Part of what makes this betrayal smart so much is that users do not know what to do or where to go. Anecdotal evidence suggests that there are lots of furious Facebook users who really want to delete their accounts…but then how would they keep up with their family and friends? Similarly, there are indignant Google users who are horrified by the way that Google has allowed its algorithms to be gamed…but Google Maps is really useful and it would be such a pain to set up a new e-mail account. Legions of Twitter users loathe the way the platform has become a haven for harassment and hatred while the recent revelations have created an odd atmosphere wherein anyone who disagrees with you can be framed as a Russian bot…but Twitter is still a pretty good platform for keeping an eye on breaking news and telling jokes. Users are very angry with how these platforms have betrayed the trust the same users invested in these platforms, but few users are going to go as far as to delete their accounts and swear off these platforms altogether. And for many people, swearing off these platforms may not even be a realistic option.
These platforms have us trapped with nowhere else to really go. They know it. They’ve known it. Heck, they’ve invested millions of dollars in building up the walls that now entrap up. But the problem is that now it’s becoming really hard for users to pretend that they don’t know it themselves.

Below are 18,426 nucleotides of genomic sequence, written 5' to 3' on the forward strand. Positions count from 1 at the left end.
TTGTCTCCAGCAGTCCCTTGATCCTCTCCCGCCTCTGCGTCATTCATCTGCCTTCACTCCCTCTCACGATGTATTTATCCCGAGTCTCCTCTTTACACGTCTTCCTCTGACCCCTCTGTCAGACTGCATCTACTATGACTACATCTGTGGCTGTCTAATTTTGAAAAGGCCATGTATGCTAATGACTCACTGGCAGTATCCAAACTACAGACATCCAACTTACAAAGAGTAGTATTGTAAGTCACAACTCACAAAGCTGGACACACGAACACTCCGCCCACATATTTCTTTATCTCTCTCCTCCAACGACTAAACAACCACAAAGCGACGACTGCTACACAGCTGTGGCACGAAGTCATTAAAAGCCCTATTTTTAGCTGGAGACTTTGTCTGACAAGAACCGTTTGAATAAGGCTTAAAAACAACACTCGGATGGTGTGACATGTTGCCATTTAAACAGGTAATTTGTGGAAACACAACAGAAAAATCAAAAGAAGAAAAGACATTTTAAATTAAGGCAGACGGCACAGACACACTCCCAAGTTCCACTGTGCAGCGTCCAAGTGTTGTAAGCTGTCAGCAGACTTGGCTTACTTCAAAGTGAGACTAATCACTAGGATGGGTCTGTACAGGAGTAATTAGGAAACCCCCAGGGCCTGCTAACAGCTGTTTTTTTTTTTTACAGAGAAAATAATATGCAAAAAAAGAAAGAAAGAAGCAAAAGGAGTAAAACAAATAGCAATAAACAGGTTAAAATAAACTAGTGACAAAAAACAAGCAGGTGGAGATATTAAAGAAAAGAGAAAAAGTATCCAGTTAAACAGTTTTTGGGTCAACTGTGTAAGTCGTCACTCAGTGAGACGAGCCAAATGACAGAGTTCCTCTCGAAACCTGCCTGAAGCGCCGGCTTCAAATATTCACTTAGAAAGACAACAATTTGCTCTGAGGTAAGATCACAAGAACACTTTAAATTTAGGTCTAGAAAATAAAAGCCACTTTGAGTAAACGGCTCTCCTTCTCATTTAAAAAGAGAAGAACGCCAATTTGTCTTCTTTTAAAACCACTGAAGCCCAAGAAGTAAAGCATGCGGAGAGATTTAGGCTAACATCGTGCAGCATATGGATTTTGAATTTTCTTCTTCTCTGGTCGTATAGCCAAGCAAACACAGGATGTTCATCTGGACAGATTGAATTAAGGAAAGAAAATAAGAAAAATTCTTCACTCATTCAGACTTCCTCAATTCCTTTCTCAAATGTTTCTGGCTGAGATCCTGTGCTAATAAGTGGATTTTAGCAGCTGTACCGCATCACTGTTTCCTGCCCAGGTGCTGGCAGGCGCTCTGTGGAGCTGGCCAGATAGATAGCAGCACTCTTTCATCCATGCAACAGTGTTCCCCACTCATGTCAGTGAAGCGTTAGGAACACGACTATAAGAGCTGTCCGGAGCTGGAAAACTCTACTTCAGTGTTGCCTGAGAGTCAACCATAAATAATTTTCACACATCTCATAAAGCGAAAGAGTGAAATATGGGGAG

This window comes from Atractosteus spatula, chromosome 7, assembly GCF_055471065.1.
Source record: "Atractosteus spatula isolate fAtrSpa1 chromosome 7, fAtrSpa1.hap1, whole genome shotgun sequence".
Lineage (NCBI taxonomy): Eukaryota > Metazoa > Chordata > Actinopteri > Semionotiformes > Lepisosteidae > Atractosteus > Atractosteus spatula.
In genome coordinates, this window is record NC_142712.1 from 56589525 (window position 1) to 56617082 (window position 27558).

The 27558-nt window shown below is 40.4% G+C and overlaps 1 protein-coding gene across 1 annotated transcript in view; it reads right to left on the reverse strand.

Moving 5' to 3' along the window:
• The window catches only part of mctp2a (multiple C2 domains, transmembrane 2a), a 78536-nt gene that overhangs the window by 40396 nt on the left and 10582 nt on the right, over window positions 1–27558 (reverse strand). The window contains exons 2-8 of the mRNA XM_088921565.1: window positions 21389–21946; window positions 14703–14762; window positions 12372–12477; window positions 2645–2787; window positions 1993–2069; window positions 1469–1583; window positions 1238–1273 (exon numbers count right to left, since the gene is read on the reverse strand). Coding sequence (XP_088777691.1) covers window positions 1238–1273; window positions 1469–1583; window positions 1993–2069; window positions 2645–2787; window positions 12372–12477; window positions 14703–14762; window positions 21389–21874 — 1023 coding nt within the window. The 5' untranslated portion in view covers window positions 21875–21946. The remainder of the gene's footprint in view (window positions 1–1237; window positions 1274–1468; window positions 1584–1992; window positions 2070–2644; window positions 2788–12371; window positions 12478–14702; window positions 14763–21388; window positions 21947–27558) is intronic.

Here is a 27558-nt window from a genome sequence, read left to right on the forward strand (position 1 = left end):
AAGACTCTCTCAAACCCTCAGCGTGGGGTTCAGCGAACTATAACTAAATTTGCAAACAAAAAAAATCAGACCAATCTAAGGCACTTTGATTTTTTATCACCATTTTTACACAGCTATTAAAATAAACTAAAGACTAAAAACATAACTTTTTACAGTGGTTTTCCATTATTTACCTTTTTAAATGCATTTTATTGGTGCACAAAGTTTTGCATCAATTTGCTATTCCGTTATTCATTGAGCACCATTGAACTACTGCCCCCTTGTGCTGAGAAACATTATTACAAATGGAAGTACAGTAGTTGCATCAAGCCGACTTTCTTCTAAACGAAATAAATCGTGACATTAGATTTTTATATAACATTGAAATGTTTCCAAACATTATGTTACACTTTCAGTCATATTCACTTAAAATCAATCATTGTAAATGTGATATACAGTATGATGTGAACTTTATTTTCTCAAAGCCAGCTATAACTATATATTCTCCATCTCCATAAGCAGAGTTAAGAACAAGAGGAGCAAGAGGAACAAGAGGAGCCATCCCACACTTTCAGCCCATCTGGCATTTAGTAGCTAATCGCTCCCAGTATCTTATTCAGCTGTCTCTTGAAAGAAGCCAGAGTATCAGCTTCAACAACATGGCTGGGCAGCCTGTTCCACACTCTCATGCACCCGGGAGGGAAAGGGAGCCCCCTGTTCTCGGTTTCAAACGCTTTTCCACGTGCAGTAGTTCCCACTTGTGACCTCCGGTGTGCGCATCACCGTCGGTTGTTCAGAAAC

And thus, we are left pondering the matter of “what to do?” as we nurse the wounds of our betrayal and begin to suspect that anyone (anyone!) might actually be a bot acting on orders from an adversarial government. On the one hand it’s very tempting to simply council “delete your account,” or “stop using platforms owned by that company,” but as Neil Postman observed:
“Americans will not shut down any part of their technological apparatus, and to suggest that they do so is to make no suggestion at all.” (Postman, 158)
Therefore, a productive step would be to recognize that this betrayal was not unforeseen. Google, Facebook, and Twitter may have betrayed our trust – but we never should have trusted them in the first place. It was folly to think they’d be good for democracy when there is nothing democratic about them. It is long past time to revisit those voices that were warning about this inevitable betrayal before there even existed companies called Google, Facebook, or Twitter. After all, Neil Postman – from whom the previous quote comes – did a better job predicting the outcome of the 2016 presidential election, in his book Amusing Ourselves to Death (1985), than 99.9% of pundits and pollsters. The twentieth century is populated by numerous social critics who warned about the technological quicksand into which society was merrily marching – many of them were ignored or denounced as pessimists, prophets of doom, or Luddites during their lifetimes – but they now have their woebegone revenge by being proven right.